Rutgers New Jersey Medical School students to graduate early, work to combat coronavirus

Students at the Rutgers New Jersey Medical School were matched to their residencies on March 20 and most are set to begin on July 1. The individual residency locations, such as hospitals, will determine if they need these students to begin working sooner amid the coronavirus disease (COVID-19) pandemic.
Photo by Rutgers.eduStudents at the Rutgers New Jersey Medical School were matched to their residencies on March 20 and most are set to begin on July 1. The individual residency locations, such as hospitals, will determine if they need these students to begin working sooner amid the coronavirus disease (COVID-19) pandemic.

Rutgers will become one of the first institutions in the country to facilitate an early graduation for students at the Rutgers New Jersey Medical School (NJMS) during the coronavirus disease (COVID-19) pandemic, according to a University press release. 

This will make approximately 192 graduates eligible to begin their residencies and work in the healthcare industry to help combat COVID-19, according to the release. The students would have originally graduated in May, but 154 students will now graduate on April 10 and the rest on April 21.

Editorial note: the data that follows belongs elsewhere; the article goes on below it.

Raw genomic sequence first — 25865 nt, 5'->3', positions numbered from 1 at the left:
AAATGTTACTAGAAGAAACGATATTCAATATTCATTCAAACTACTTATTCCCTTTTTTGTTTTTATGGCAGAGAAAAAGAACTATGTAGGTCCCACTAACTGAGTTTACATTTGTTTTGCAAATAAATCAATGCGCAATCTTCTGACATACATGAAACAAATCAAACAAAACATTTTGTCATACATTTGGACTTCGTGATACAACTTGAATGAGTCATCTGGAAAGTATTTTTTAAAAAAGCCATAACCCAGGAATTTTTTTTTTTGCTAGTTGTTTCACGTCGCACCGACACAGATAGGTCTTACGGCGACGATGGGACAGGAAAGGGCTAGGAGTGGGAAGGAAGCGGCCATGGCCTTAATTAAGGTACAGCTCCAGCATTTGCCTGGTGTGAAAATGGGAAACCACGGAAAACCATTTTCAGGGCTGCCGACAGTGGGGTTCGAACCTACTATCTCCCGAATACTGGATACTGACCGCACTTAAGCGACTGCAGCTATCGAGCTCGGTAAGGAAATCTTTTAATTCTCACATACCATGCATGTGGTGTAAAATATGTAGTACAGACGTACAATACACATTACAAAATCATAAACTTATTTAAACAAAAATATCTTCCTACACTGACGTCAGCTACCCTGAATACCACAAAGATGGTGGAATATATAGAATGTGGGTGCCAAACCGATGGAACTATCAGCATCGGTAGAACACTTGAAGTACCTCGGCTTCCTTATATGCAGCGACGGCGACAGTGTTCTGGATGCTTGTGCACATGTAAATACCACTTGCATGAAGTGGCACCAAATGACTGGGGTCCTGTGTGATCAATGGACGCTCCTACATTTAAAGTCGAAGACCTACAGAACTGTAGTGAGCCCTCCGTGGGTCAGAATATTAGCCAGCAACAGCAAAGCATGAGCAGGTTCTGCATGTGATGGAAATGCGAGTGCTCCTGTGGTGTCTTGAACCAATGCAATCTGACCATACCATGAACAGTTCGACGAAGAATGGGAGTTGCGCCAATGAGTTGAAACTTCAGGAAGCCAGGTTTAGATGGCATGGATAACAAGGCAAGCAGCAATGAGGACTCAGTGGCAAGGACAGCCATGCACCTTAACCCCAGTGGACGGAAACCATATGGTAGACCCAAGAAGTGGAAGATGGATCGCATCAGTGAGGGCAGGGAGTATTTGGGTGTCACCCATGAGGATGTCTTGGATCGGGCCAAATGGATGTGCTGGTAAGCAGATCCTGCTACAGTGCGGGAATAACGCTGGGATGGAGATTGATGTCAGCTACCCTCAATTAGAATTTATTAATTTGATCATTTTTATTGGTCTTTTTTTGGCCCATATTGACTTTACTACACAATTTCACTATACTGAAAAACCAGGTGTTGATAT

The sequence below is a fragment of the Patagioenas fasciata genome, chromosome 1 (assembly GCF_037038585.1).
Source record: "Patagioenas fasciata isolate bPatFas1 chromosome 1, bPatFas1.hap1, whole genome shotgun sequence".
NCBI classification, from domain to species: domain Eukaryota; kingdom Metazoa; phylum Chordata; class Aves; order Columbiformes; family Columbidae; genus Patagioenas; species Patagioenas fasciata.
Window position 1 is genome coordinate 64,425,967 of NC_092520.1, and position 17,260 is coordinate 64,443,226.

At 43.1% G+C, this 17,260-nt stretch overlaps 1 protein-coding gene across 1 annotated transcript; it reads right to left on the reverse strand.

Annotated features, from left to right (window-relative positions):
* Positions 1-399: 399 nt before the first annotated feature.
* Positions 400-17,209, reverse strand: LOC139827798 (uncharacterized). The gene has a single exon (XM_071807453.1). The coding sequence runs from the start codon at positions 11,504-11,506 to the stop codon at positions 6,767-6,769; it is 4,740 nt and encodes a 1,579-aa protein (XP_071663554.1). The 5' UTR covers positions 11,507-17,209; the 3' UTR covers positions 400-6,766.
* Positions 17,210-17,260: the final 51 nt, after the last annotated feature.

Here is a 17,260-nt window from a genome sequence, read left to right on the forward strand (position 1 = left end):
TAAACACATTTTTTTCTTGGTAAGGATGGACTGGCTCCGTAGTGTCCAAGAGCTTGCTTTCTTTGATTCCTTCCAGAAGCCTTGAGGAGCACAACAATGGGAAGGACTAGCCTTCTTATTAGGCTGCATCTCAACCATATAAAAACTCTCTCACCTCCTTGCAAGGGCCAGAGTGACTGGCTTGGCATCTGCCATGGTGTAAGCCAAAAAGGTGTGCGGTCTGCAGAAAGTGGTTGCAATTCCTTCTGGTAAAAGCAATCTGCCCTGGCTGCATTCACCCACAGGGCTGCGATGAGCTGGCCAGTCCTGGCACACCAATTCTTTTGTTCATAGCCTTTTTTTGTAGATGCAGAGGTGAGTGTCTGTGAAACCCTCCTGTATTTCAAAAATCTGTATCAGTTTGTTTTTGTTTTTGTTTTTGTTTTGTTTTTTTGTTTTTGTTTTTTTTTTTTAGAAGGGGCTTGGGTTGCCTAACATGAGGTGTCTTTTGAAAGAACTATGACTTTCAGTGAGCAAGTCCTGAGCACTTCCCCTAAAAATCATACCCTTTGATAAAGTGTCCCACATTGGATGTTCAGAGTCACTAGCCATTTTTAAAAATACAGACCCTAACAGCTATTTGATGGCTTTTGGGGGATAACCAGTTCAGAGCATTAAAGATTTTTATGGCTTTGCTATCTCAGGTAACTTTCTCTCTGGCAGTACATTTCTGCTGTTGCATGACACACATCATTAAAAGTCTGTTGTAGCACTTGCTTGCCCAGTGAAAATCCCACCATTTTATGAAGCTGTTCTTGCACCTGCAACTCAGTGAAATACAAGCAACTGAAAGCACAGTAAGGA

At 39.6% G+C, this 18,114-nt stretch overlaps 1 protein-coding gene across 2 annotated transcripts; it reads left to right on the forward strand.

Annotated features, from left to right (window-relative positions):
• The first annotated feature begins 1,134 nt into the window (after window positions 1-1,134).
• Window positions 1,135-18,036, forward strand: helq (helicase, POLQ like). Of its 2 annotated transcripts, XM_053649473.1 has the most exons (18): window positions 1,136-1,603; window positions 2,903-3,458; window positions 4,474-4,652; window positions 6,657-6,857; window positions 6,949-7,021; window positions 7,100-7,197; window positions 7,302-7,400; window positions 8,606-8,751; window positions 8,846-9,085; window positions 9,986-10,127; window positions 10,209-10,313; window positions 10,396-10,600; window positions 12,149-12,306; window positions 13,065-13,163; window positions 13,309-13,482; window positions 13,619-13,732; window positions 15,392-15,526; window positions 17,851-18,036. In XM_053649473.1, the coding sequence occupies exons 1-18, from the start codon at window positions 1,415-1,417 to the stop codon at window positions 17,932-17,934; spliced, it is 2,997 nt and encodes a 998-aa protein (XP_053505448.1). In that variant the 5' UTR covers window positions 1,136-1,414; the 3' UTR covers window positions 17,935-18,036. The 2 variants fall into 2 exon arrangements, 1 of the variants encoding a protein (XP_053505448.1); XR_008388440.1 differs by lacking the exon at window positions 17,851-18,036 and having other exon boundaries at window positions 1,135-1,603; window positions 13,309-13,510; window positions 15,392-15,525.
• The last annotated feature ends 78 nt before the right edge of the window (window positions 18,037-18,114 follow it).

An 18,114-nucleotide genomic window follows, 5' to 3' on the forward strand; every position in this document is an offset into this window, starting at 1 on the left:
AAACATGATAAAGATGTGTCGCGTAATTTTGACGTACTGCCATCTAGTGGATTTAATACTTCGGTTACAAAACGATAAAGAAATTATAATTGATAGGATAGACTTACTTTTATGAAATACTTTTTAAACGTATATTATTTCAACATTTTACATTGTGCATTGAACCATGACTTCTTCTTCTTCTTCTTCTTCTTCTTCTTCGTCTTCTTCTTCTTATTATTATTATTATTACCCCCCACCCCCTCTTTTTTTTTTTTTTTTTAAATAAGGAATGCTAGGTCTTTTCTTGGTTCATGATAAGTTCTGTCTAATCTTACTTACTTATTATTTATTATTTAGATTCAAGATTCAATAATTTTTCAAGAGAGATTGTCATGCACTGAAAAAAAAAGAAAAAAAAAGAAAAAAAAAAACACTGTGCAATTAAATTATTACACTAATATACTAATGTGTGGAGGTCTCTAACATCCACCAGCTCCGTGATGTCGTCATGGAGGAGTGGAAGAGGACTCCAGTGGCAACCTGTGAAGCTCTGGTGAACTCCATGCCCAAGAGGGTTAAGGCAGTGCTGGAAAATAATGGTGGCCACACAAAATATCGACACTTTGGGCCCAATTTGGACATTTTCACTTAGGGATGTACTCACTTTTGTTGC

NJMS plans to hold a virtual graduation ceremony where students will recite the Hippocratic oath as a tradition for the doctors beginning their careers, according to the release.

“I have total confidence that our students are ready to help the cause,” said Robert Johnson, dean of NJMS, according to the release. “They have learned and trained at Rutgers and will be much-needed support in our nation’s healthcare system.”

These students were matched to residencies on March 20 and most are set to begin on July 1, according to the release. These residency locations include hospitals, which will make the decision on whether the students can begin earlier. 

Of the total NJMS students, 62 were matched to New Jersey hospitals, according to the release. Fifty-eight students were matched to hospitals in New York, with 43 being in New York City.

“I am proud that Rutgers is able to do its part to act so quickly in the midst of the pandemic,” said Brian Strom, chancellor of Rutgers Biomedical and Health Sciences, according to the release. “Many of our students have already been volunteering to support COVID-19 efforts and I know these soon-to-be doctors will be greatly appreciated as they enter the workforce.”

Robert Wood Johnson Medical School and several other Rutgers schools that train healthcare professionals are considering taking similar steps, according to the release.